What is Osteoarthritis?

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In a normal joint bone is covered with cartilage, which allows frictionless and pain-free movement. When the cartilage is worn the joint becomes stiff and painful.

Sometimes called degenerative joint disease or degenerative arthritis, osteoarthritis (OA) is the most common chronic condition of the joints. This disease can be summarized as a progressive degeneration of the cartilage layer. OA can affect any joint, but it occurs most often in knees, hips, lower back and neck, small joints of the fingers and the bases of the thumb and big toe.

In normal joints, a firm, rubbery material called cartilage covers the end of each bone. Cartilage provides a smooth, gliding surface for joint motion and acts as a cushion between the bones. In OA, the cartilage breaks down, causing pain, swelling and problems moving the joint. As OA worsens over time, bones may break down and develop growths called spurs. Bits of bone or cartilage may chip off and float around in the joint. In the body, an inflammatory process occurs and cytokines (proteins) and enzymes develop that further damage the cartilage. In the final stages of OA, the cartilage wears away and bone rubs against bone leading to joint damage and more pain.

Who’s affected?

Although OA occurs in people of all ages, osteoarthritis is most common in people older than 65. Most commonly, the degeneration process is the consequence of a localised joint overload. Common risk factors include increasing age, obesity, previous joint injury, overuse of the joint, weak thigh muscles, and genes.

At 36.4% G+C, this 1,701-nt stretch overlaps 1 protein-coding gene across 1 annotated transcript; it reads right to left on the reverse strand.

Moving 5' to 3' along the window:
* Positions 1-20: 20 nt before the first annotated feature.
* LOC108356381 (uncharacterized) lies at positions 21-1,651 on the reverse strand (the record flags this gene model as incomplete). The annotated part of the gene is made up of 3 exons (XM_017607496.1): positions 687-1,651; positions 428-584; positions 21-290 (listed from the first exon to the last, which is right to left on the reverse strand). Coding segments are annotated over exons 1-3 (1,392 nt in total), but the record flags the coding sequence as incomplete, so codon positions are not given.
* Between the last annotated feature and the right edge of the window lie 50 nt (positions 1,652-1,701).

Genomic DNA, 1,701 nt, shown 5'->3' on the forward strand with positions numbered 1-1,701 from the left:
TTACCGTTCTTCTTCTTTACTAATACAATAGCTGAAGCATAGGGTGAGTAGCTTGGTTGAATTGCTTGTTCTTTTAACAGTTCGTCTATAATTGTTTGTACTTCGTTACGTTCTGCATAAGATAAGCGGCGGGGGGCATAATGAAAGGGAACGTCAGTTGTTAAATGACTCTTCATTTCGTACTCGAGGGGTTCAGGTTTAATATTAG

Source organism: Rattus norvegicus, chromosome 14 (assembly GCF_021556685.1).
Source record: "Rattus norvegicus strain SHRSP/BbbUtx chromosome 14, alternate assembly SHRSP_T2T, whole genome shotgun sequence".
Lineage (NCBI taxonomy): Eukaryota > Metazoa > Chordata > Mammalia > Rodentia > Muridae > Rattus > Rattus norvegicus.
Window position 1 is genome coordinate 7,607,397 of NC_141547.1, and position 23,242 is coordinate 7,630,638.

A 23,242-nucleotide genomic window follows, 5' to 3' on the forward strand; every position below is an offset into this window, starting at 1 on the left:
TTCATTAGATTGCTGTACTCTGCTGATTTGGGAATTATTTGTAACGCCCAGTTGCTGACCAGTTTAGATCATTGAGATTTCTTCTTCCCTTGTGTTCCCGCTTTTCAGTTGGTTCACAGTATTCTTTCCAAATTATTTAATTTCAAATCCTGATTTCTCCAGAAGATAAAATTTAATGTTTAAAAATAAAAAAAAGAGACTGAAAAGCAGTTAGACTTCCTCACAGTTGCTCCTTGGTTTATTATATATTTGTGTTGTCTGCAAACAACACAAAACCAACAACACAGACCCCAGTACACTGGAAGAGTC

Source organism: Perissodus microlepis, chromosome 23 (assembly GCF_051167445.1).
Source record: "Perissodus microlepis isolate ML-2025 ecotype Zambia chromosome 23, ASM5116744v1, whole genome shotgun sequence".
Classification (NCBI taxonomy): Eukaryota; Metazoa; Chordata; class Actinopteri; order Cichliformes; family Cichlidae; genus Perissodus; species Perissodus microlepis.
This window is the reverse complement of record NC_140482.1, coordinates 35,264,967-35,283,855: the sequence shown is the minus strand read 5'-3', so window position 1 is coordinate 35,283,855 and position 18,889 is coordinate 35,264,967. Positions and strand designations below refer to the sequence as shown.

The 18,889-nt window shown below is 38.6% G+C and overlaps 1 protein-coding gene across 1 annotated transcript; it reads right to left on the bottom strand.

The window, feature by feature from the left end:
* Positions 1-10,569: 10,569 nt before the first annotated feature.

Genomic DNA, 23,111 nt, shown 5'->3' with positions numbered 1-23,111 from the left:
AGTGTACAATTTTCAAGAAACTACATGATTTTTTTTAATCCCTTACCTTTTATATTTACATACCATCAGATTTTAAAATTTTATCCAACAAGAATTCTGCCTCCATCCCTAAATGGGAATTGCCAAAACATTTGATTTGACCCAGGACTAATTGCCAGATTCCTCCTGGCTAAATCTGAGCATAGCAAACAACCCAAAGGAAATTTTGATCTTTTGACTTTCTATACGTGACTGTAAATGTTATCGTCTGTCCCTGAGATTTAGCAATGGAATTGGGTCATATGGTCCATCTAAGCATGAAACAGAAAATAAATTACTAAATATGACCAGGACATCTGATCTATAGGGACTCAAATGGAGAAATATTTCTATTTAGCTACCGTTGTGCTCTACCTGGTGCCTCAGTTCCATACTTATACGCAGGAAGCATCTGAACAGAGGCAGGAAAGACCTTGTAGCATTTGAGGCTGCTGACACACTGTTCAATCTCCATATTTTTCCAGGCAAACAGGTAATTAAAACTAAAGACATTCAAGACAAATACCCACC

Because of the ageing population and the epidemic of obesity, OA is becoming highly frequent. It is estimated that 50% and 25% of people will develop symptoms of knee and hip OA during their lives.

What are the treatments of hip and knee OA?

When knee OA is diagnosed at an early stage in very young patients (<50y), the disease can be slowed and symptoms alleviated by performing conservative joint surgery (osteotomy) aiming at reducing the joint overload. This will temporarily improve patient’s condition and postpone the knee replacement by 10 years on average. In contrast, osteotomy in the context of hip OA has become uncommon because of the very high safety and efficacy of total hip replacement.

When patient’s quality of life is not severely affected and the patient is not eligible to a conservative surgery (osteotomy), the OA patient will be offered a medical treatment (see details below) aiming at reducing symptoms. When medical treatment becomes insufficient, then it is time to perform the joint replacement.

Medical treatment for OA: 1) Physical treatment to reduce loading (weight loss, eviction of impact sports, splint, cane) and stiffness (regular physiotherapy, controlled low-impact exercise) of your joint, and 2) Chemical treatment to reduce pain (painkiller, non-steroidal anti-inflammatory (*), joint injections of lubricant and cortisone) and slow the progression of the disease (glucosamine and chondroitin sulfate(**)).

Ongoing research in the medical treatment of osteoarthritis: The use of PRP (platelet rich plasma) and stem cell injections for arthritis is an exciting new treatment option that is being researched all over the world.  The clinical outcomes are variable, but the general consensus is that these injections are significantly BETTER than injections of cortisone or lubricant. Despite the research, these injections are still considered experimental and are not covered by insurance.  If this treatment interests you, please discuss with Charles.

(*) Non-steroidal anti-inflammatory (NSAIDs) medications have long been used to treat arthritis pain and symptoms.  As with all medications, there are certain potential side effects like gastrointestinal ulcers, kidney damage, and cardiac risks.  Regular use of this medication should be discussed with your primary doctor who has better knowledge of your other medical conditions.

(**) Glucosamine and chondroitin sulphate are substances normally found in our bodies and act as building blocks for healthy cartilage and joint lubrication.  Over-the-counter supplementation can provide some benefit, but the response is quite variable.  These are generally well tolerated without toxic effects.

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